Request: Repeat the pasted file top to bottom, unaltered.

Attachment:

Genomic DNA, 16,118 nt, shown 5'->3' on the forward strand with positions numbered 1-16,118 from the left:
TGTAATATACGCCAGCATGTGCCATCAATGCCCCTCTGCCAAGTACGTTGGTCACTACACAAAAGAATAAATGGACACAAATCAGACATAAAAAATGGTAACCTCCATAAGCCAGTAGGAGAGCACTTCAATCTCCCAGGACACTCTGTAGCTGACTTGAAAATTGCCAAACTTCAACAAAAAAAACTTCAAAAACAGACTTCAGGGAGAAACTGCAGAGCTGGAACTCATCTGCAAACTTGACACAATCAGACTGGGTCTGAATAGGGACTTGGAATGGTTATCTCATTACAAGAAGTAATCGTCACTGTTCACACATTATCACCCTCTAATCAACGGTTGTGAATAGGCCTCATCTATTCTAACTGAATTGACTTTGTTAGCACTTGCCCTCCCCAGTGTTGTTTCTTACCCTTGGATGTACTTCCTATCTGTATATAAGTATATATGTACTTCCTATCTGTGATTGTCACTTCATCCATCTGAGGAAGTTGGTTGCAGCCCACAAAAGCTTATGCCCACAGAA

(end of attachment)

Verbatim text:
Genomic DNA, 16,118 nt, shown 5'->3' on the forward strand with positions numbered 1-16,118 from the left:
TGTAATATACGCCAGCATGTGCCATCAATGCCCCTCTGCCAAGTACGTTGGTCACTACACAAAAGAATAAATGGACACAAATCAGACATAAAAAATGGTAACCTCCATAAGCCAGTAGGAGAGCACTTCAATCTCCCAGGACACTCTGTAGCTGACTTGAAAATTGCCAAACTTCAACAAAAAAAACTTCAAAAACAGACTTCAGGGAGAAACTGCAGAGCTGGAACTCATCTGCAAACTTGACACAATCAGACTGGGTCTGAATAGGGACTTGGAATGGTTATCTCATTACAAGAAGTAATCGTCACTGTTCACACATTATCACCCTCTAATCAACGGTTGTGAATAGGCCTCATCTATTCTAACTGAATTGACTTTGTTAGCACTTGCCCTCCCCAGTGTTGTTTCTTACCCTTGGATGTACTTCCTATCTGTATATAAGTATATATGTACTTCCTATCTGTGATTGTCACTTCATCCATCTGAGGAAGTTGGTTGCAGCCCACAAAAGCTTATGCCCACAGAA